Swiss Chard - A Love Story... with Recipes

Oh, how I love, love, love Swiss Chard...

It's not the most popular vegetable here in the United States, and I didn't grow up eating it. Until about 15 years ago, it never even crossed my mind to grow it. 

The suggestion to grow Swiss Chard came from Mel Bartholomew's Square Foot Gardening books. The author suggests many vegetables to grow in a square foot garden, including Swiss Chard, and he raves about how wonderful it is. I gave...

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How to Dry Herbs

As the weather gets colder, we start to think about the end of the growing season. Many tender annuals will die in the cold, and perennials will die back and go dormant for the winter. 

While your herb plants are still lush and full, it's time to decide if you want to dry them. The best tasting dried herbs come from the freshest herbs from your garden. 

I enjoy drying my homegrown herbs because it's a way to...

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Neglected and Abandoned Plots

By now, it's pretty clear who maintained their community garden plot and who didn't.

It's sad when a plot is neglected or abandoned. 

Plot Choked with Weeds

Rather than getting all judgmental, let's approach the problem with compassion. It's easy to accuse a gardener of "being lazy" or "neglecting their responsibility." But real life happens; sometimes things just come up unexpectedly. For example:

  • Job transfer...
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3 Ideas To Use Up Tomatoes

recipes tomato tomatoes Sep 09, 2021

Do you find yourself with "too many" tomatoes?

Maybe you remember your parents or grandparents canning the abundance of the tomato harvest. Canning is still alive and well in the US, but it takes a lot of work, special equipment and a good chunk of time. It can also be messy. If you're going to do it, you might as well have at least 20 pounds of tomatoes and plan for a half a day to get it done. 

Those of us with small plots...

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Spun Polyester Row Covers

Spun polyester is a type of garden fabric that can be used to help your garden succeed when conditions are not ideal. It is a white fabric that is placed over crops to protect them. 

In this article, I'll use the term "spun polyester" to mean any type of white, light and water permeable plant protector fabric. This type of fabric is made from a polyester or any number of similar materials.

Benefits of Spun Polyester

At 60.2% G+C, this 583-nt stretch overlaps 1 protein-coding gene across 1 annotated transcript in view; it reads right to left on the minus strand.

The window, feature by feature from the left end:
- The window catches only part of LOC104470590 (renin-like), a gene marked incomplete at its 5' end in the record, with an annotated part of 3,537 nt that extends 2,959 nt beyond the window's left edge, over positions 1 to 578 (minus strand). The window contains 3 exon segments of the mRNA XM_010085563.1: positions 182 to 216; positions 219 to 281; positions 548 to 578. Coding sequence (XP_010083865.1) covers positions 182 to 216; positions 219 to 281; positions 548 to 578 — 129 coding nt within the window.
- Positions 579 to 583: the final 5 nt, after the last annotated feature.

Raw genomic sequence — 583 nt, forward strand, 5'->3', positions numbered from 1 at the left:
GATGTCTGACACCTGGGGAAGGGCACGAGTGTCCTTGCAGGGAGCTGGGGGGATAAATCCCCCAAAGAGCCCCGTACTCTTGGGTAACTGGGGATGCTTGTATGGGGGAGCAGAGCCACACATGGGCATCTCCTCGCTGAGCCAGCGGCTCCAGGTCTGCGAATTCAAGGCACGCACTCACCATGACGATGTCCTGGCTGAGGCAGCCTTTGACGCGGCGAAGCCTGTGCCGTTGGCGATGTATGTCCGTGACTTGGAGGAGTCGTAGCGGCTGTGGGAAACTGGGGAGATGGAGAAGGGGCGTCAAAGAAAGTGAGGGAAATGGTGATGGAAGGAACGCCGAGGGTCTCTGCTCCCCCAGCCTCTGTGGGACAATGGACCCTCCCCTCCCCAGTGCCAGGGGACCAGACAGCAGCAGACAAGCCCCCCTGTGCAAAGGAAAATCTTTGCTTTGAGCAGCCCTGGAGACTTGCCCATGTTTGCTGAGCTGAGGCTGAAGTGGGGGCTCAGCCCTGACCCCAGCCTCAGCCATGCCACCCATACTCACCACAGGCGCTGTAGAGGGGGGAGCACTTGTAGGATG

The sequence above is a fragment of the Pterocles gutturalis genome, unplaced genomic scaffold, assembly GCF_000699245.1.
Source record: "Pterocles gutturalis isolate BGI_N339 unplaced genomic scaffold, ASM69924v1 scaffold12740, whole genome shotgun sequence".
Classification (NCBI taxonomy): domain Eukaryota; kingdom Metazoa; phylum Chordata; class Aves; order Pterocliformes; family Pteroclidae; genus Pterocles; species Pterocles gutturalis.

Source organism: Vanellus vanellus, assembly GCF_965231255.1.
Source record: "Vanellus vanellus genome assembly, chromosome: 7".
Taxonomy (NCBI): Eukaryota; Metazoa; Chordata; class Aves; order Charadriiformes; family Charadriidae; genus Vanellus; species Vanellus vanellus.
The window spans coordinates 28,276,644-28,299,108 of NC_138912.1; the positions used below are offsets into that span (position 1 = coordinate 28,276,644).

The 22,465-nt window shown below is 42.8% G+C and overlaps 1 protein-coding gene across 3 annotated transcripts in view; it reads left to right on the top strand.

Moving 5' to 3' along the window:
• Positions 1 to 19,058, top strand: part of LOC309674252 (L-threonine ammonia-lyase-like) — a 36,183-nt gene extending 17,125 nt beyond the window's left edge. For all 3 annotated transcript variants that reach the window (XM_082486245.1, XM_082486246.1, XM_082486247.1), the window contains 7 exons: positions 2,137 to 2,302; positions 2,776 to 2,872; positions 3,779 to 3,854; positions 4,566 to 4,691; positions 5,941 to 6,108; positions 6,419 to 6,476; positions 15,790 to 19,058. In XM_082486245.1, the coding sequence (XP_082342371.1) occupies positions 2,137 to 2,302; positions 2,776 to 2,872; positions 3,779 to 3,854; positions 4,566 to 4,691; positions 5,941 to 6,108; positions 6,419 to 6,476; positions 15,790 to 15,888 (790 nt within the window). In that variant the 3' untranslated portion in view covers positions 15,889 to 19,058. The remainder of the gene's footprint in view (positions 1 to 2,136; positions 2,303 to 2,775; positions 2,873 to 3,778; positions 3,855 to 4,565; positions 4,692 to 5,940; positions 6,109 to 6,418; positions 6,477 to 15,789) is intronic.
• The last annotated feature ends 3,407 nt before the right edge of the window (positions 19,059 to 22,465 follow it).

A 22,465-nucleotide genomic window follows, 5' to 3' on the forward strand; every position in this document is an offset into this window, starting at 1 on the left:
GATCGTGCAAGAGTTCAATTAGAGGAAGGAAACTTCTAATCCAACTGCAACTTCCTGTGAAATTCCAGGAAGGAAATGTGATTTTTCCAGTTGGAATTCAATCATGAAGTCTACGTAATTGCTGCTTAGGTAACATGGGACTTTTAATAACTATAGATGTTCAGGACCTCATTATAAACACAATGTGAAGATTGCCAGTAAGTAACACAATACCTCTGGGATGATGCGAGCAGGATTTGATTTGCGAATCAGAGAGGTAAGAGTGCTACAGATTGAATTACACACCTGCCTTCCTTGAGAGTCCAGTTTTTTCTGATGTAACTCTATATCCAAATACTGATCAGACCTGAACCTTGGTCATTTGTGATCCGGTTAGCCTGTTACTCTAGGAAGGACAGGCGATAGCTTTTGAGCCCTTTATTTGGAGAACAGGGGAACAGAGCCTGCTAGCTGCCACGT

It is useful to the...

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Thinking About Growing Garlic?

I started growing garlic in 2019. It was easy and fun and I was thrilled with the results! I put in 10 cloves and got 10 heads of garlic that looked as good as grocery store garlic. Wow!

I'd dabbled in it before then and never really got good results. By dabbling, I mean I would notice a clove sprouting in my garlic keeper and think, "maybe I should plant this and see what happens." Spoiler alert - not much happened. Months later when I dug it...

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Short Season Crops for Fall

It certainly feels like summer here in the midwest, and it probably does for you, too. But, the growing season is drawing to a close, sad to say. 

It's not completely over, though. There are several vegetables you can plant and harvest before your first frost. Some crops will tolerate a bit of cold as they finish up maturing, and even a few that survive a freeze.

The first frost is usually the time when we stop gardening...

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Rainwater is Better for Your Garden

Have you ever noticed that after a rain, your garden seems to look especially lush, green and healthy?

No, you're not imagining things. Rainwater actually is better for plants.

It comes down to the chemistry of rain water when compared to tap water. The water that comes from a hose is tap water, too. 

Benefits of Rainwater

Rainwater absorbs a small amount of nitrogen (in the forms of nitrates and ammonium) from the air as it...

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Plants are Weird

Ever notice that Mother Nature seems to have a sense of humor?

Like this - what the heck? 

This is a fungus called - get this - a Stinkhorn Fungus. Nice name. It's pretty common in gardens around the United States and it tends to emerge from wood chip mulch that's breaking down. Like mushrooms and other fungi, it seems to pop up suddenly, out of nowhere!

Its scientific family name is Phallaceae, and yes, it means exactly what you think...

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There's Always an Exception....

Last week's article was about pruning suckers from your tomatoes to keep the plant from getting too large. I shared some pictures of suckers and discussed how to identify them.

The majority of indeterminate tomato plants look just like my pictures. Suckers emerge out from the "joints" between leaf branches and the main vine. Technically, these joints are called "axils."

But last year, I grew San Marzano tomatoes for...

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